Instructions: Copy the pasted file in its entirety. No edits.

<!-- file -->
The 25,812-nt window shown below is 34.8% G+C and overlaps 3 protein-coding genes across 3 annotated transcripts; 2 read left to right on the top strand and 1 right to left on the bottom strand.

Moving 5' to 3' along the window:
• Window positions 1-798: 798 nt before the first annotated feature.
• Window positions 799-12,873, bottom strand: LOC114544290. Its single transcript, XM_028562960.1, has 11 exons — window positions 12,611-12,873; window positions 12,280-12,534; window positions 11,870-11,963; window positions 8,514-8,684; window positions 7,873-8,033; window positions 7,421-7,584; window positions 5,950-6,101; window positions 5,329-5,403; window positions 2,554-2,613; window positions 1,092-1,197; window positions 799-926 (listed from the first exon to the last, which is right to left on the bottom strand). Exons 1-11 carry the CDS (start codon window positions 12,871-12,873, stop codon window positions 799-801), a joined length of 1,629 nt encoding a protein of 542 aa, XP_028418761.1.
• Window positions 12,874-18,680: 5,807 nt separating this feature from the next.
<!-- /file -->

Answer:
The 25,812-nt window shown below is 34.8% G+C and overlaps 3 protein-coding genes across 3 annotated transcripts; 2 read left to right on the top strand and 1 right to left on the bottom strand.

Moving 5' to 3' along the window:
• Window positions 1-798: 798 nt before the first annotated feature.
• Window positions 799-12,873, bottom strand: LOC114544290. Its single transcript, XM_028562960.1, has 11 exons — window positions 12,611-12,873; window positions 12,280-12,534; window positions 11,870-11,963; window positions 8,514-8,684; window positions 7,873-8,033; window positions 7,421-7,584; window positions 5,950-6,101; window positions 5,329-5,403; window positions 2,554-2,613; window positions 1,092-1,197; window positions 799-926 (listed from the first exon to the last, which is right to left on the bottom strand). Exons 1-11 carry the CDS (start codon window positions 12,871-12,873, stop codon window positions 799-801), a joined length of 1,629 nt encoding a protein of 542 aa, XP_028418761.1.
• Window positions 12,874-18,680: 5,807 nt separating this feature from the next.